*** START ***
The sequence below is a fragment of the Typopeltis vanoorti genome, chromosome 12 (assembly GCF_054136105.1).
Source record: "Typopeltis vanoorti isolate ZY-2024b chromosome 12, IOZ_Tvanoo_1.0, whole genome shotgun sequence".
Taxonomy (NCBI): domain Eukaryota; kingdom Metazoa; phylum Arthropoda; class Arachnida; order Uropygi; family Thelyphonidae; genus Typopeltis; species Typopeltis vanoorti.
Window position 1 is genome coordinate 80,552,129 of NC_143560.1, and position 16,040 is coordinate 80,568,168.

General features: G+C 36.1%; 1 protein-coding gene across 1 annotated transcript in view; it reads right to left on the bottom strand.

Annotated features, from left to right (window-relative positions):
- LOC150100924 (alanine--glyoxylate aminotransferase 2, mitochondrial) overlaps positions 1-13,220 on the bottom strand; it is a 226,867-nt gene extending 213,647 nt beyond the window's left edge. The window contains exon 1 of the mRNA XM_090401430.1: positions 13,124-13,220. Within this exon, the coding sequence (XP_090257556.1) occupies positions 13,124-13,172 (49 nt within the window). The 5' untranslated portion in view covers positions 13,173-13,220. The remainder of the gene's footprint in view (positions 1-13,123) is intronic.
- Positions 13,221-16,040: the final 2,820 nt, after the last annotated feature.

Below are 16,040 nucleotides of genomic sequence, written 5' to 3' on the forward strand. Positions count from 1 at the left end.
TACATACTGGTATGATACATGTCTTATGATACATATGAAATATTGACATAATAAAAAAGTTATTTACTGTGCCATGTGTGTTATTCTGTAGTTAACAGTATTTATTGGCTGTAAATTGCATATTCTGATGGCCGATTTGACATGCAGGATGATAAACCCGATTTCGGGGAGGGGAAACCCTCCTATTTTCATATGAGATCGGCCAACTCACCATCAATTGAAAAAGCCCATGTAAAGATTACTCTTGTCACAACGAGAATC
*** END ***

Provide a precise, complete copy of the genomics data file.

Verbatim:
The sequence below is a fragment of the Typopeltis vanoorti genome, chromosome 12 (assembly GCF_054136105.1).
Source record: "Typopeltis vanoorti isolate ZY-2024b chromosome 12, IOZ_Tvanoo_1.0, whole genome shotgun sequence".
Taxonomy (NCBI): domain Eukaryota; kingdom Metazoa; phylum Arthropoda; class Arachnida; order Uropygi; family Thelyphonidae; genus Typopeltis; species Typopeltis vanoorti.
Window position 1 is genome coordinate 80,552,129 of NC_143560.1, and position 16,040 is coordinate 80,568,168.

General features: G+C 36.1%; 1 protein-coding gene across 1 annotated transcript in view; it reads right to left on the bottom strand.

Annotated features, from left to right (window-relative positions):
- LOC150100924 (alanine--glyoxylate aminotransferase 2, mitochondrial) overlaps positions 1-13,220 on the bottom strand; it is a 226,867-nt gene extending 213,647 nt beyond the window's left edge. The window contains exon 1 of the mRNA XM_090401430.1: positions 13,124-13,220. Within this exon, the coding sequence (XP_090257556.1) occupies positions 13,124-13,172 (49 nt within the window). The 5' untranslated portion in view covers positions 13,173-13,220. The remainder of the gene's footprint in view (positions 1-13,123) is intronic.
- Positions 13,221-16,040: the final 2,820 nt, after the last annotated feature.

Below are 16,040 nucleotides of genomic sequence, written 5' to 3' on the forward strand. Positions count from 1 at the left end.
TACATACTGGTATGATACATGTCTTATGATACATATGAAATATTGACATAATAAAAAAGTTATTTACTGTGCCATGTGTGTTATTCTGTAGTTAACAGTATTTATTGGCTGTAAATTGCATATTCTGATGGCCGATTTGACATGCAGGATGATAAACCCGATTTCGGGGAGGGGAAACCCTCCTATTTTCATATGAGATCGGCCAACTCACCATCAATTGAAAAAGCCCATGTAAAGATTACTCTTGTCACAACGAGAATC